By RODNEY MUHUMUZA
KAMPALA, Uganda — KAMPALA, Uganda (AP) — Uganda’s president tested for HIV in public on Friday to encourage millions of untested people to check their status, a critical step to stemming the spread of the virus in the East African country.
Public leaders rarely test for HIV in public in Uganda, despite recommendations from health workers that it would set a good example in a country that has seen HIV infection rates increasing. Uganda was once a global leader in efforts to fight AIDS.
Not all government officials at the Friday event in the capital, Kampala, joined the president in testing.
Ugandan officials have said they want to test 15 million people by the end of 2014. They acknowledge it will be hard to reach that target, the reason they want the president to be a “role model.”
“Therefore, all Ugandans, test (for HIV). Find out your status and let the state and health workers manage you accordingly,” said President Yoweri Museveni.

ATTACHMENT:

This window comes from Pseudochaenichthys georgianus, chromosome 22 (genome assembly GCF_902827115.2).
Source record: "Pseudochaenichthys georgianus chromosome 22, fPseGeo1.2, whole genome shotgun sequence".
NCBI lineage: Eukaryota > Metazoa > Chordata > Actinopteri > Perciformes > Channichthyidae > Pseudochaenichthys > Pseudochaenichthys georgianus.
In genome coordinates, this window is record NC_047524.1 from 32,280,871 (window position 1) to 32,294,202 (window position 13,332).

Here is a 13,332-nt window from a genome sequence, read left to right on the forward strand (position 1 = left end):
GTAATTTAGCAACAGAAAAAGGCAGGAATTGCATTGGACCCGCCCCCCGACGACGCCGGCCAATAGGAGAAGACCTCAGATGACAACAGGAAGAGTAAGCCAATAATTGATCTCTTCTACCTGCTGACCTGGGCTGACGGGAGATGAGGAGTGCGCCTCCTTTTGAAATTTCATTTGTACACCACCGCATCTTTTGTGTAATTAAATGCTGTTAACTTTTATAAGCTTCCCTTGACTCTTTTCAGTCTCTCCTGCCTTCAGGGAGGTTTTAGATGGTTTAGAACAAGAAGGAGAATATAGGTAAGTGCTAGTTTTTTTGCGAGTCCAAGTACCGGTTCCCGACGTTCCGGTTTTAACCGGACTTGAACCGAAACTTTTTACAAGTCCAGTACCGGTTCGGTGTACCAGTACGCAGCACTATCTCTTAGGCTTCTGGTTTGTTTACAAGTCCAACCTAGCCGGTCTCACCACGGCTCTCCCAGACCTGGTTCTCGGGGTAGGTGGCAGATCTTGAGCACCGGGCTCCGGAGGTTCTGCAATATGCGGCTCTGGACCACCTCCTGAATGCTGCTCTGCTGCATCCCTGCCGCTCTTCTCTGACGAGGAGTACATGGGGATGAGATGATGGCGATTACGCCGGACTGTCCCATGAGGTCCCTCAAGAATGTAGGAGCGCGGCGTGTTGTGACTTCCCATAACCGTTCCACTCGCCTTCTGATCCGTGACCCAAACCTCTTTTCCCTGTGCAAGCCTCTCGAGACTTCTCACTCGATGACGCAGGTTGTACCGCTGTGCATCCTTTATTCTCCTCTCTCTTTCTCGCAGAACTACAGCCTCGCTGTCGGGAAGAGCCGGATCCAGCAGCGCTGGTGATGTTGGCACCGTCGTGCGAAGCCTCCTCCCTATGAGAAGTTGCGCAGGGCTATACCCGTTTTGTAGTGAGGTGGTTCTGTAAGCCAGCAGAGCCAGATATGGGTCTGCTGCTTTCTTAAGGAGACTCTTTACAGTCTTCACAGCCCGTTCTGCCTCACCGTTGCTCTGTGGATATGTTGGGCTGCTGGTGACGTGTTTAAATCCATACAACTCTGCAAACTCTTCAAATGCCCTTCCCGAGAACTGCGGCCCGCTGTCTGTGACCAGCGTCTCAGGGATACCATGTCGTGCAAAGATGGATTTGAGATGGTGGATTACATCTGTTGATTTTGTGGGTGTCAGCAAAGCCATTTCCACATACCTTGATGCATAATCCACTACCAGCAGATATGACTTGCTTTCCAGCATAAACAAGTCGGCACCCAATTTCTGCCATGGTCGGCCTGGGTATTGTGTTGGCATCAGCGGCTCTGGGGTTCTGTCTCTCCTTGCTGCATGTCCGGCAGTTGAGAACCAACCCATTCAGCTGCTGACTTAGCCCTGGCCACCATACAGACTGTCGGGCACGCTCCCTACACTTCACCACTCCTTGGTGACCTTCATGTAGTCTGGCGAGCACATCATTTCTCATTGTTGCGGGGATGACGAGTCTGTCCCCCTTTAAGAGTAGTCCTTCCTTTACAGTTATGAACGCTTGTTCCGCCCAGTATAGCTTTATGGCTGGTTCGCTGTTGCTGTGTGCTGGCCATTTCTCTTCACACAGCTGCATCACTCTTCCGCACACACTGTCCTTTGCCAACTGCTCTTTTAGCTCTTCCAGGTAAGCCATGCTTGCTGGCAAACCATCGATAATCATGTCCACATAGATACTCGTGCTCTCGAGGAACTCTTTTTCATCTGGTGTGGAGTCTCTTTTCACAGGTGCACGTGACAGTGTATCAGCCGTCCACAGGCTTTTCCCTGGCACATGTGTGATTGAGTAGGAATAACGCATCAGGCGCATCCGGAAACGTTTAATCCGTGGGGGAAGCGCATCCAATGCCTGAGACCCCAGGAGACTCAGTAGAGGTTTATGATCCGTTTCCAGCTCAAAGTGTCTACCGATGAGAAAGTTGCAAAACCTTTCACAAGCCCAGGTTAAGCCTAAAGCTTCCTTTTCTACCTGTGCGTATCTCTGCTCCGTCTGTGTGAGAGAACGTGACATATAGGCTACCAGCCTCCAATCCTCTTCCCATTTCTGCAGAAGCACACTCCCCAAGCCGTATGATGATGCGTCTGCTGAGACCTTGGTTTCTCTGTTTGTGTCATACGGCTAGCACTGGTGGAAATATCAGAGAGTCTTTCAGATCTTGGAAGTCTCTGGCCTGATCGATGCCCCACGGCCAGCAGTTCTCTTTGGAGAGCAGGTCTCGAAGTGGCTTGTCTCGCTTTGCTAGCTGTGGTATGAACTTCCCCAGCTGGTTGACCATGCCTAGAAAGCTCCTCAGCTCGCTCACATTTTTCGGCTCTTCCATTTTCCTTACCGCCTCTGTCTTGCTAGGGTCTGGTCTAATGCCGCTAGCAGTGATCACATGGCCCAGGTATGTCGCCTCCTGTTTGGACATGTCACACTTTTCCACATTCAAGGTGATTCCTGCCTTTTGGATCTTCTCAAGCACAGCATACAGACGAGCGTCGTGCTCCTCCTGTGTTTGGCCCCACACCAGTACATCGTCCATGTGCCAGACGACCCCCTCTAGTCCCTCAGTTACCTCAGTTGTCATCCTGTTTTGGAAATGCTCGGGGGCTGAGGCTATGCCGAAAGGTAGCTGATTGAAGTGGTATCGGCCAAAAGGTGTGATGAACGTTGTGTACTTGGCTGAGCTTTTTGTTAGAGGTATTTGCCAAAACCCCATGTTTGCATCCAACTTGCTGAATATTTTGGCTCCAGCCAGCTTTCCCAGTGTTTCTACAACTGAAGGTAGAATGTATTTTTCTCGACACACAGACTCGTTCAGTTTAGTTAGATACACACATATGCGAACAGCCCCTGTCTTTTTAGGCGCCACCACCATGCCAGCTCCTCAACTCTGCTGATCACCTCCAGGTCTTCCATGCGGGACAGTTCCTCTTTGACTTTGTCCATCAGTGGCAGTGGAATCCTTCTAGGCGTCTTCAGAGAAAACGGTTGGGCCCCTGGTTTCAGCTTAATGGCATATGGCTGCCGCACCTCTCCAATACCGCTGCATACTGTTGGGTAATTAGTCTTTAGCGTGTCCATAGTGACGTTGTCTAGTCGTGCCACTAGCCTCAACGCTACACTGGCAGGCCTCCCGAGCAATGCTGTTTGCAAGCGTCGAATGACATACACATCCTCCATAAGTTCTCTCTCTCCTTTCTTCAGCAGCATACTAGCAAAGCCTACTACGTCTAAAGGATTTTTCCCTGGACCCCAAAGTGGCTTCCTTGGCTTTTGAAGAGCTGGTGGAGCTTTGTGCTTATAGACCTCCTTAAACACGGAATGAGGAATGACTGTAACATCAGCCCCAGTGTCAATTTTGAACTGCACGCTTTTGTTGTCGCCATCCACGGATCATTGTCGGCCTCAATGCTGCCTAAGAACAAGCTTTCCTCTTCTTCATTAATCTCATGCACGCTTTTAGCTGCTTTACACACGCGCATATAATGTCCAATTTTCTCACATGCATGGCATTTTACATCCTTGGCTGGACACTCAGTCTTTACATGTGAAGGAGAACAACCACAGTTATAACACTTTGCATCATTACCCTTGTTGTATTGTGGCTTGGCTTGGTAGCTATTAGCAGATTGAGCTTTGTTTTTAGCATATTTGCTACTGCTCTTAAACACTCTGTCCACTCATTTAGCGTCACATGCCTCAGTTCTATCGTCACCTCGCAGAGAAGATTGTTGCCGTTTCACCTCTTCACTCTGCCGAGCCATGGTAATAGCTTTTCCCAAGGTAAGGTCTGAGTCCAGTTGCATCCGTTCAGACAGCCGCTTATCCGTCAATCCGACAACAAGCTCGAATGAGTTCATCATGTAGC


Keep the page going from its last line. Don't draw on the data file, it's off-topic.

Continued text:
The HIV rate in Uganda stands at 7.3 percent, up from 6.4 percent in 2005, according to a 2011 survey by Uganda’s Ministry of Health. Ugandan officials who presided over its reduction from 18 percent in 1992 to 6.4 percent in 2005 say they are confounded by the increase.
Ugandans health officials say more married couples are getting infected, in part because of what campaigners have dubbed a “sexual network” in which married Ugandans maintain secret lovers. One billboard in Kampala urges couples to “put your love to the test” by testing for HIV.
Museveni and his wife are “leading by example in a bid to roll back the HIV epidemic in Uganda,” the Uganda AIDS Commission, the local body tasked with fighting AIDS, said, though the first lady did not attend the event where Museveni was tested.
Experts say HIV testing is critical to preventing new infections because those who know their status are less likely to engage in risky sexual behavior. But getting people to test for HIV has proved difficult in Uganda, where rampant stigma persists and where thousands get infected each year.
September 30, 2014 //
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